Verdict:

While there are hiccups here and there, Something Wicked was definitely my favorite of Rush Hour Live’s experiences. Blending a huge, spooky set with a Blair Witch lite storyline, we had a lot of fun escaping Deep Creek Forest. I’d definitely recommend this room to connoisseurs of the creepy and players of any skill level. Book your time facing the mystery of the forest here!

7.5/10 (Good)

Full Disclosure: Rush Hour Live Escape Games provided media discounted tickets for this room.

 

Escape Room Herndon – Room 213 (Review)

Location: Herndon, VA

Players: 2-6 (We recommend 2-4)

Price: $28 per person

Time to Escape: 60 minutes

Rest Uneasy Hotel

Theme:

From the Escape Room Herndon Website:

You’re a team of paranormal investigators who have been requested by a hotel owner to investigate strange happenings inside the mysterious room 213. As soon as you enter the room you can sense that something else is going on. Before you can ask, your host has quickly left the room. As you hear the door lock, you realize you’ve been trapped. Can your team uncover the Mystery of Room 213?

First Impressions:

Escape Room Herndon boasts some of the best rooms in Virginia, and I love a spooky, haunted theme, so Room 213 became more highly anticipated as we adventured through their other rooms! Stepping into the ominously appointed hotel room, I couldn’t wait to see what creepy puzzling was in store for us!

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High Points:

As always for a Ravenchase production, the set design of this room is great, encapsulating the theme within its walls perfectly, and oozing spookiness out of every pore. As we delved deeper into the room’s secrets, the set, utilizing the grimily gorgeous design as well as great lighting and sound effects, gradually became even more sinister and ominous. The storyline helps compound this feeling of uneasiness, and the more we discovered, the creepier the experience felt! Several of the larger props hide some real surprises that kept us on our toes until we finally escaped, never sure what was going to pop up next. All of this melded together during the climax, delivering an exciting finish to the room.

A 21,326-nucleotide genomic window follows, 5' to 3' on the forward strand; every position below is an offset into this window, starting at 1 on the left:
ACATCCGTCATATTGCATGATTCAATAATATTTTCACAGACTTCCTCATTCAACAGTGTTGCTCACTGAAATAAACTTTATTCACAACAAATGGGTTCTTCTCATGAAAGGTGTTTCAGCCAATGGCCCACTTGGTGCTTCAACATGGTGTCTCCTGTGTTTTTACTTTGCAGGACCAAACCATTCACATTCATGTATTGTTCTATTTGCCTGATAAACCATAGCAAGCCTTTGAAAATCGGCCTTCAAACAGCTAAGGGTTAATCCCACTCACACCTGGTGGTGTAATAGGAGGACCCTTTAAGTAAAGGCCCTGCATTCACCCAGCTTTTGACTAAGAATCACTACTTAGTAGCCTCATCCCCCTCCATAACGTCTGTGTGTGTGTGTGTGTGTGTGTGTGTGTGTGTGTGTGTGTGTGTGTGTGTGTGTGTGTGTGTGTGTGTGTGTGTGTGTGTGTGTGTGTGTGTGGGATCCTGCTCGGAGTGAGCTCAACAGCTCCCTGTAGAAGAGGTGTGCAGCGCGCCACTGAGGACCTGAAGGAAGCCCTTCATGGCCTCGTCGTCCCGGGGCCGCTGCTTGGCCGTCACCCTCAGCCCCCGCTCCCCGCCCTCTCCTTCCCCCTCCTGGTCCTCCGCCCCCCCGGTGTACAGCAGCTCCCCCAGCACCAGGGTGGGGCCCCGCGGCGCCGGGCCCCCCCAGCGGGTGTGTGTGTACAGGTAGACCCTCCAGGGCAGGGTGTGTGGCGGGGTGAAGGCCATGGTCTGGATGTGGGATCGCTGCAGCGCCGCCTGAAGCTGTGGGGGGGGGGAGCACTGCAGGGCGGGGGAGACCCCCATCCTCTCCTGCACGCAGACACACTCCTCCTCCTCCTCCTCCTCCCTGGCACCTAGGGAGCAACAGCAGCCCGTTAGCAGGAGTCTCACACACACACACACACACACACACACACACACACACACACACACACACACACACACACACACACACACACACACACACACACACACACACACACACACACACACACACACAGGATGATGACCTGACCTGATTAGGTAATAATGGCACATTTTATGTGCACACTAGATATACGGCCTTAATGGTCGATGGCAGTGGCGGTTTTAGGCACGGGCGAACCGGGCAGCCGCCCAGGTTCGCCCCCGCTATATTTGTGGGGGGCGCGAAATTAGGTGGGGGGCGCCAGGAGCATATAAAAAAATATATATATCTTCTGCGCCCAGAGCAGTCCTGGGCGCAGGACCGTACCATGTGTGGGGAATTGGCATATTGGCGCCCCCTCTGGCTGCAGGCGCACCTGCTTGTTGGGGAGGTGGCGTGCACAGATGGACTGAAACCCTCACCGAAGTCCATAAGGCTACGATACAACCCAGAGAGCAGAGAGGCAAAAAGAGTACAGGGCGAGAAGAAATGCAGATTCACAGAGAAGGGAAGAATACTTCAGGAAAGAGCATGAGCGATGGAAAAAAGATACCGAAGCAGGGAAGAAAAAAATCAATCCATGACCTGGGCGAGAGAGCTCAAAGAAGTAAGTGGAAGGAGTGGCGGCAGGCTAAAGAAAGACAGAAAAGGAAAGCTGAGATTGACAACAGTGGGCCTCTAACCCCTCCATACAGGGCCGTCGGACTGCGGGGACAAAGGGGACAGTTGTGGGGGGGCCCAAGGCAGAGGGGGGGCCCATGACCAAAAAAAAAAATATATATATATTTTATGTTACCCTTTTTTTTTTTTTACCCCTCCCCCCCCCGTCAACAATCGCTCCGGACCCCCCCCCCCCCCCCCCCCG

The room is very tactile, which I always love, with loads of interesting and theme relevant props to mess around with. Some we initially figured were just set dressing ended up being part of an incredibly creative puzzle that became one of my favorites on the day for its elegant simplicity and intuitiveness. This tactility and streamlined puzzling carries throughout the adventure, and though the room feels somewhat sparser than the other three at this location, it certainly remains an exciting experience to puzzle through! There is just enough technology integrated into the room to give off the spooky vibe via the enigmas within without overdoing it or including technology for technology’s sake, and the few jumps that are included are done expertly. The final bit of tech ties into the story fantastically, and helps cap off things nicely.

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Low Points:

Though the room is sometimes non-linear, it felt mostly linear in our experience, leading to a few unfortunate choke points that stop up the action. At the same time, however, there are a couple moments at which groups can accidentally get ahead of themselves by solving certain puzzles before they are meant to, so a mite bit more gatekeeping in areas could help alleviate that problem. The game flow works well for the most part, but at times, there are some small logical leaps in which the connections break down, muddling the logical waters a bit. We enjoyed the story within the room, but at times, it felt as though the “why?” of the room was lost between the cracks, leaving a loose end here and there. Finally, though the room does ramp up the spookiness well, the puzzles overall don’t feel quite as exciting as some of Escape Room Herndon’s other rooms. However, this is still an excellent experience, which just speaks to how amazing the rooms here are!

Verdict:

Room 213 is an exciting haunted romp to adventure through, and although there are a few small bumps in the road here and there, they don’t detract overmuch from the experience. I absolutely recommend this room, as you cannot go wrong with any room at Escape Room Herndon; they’re all so fantastic! Book your time in the haunted hotel room here!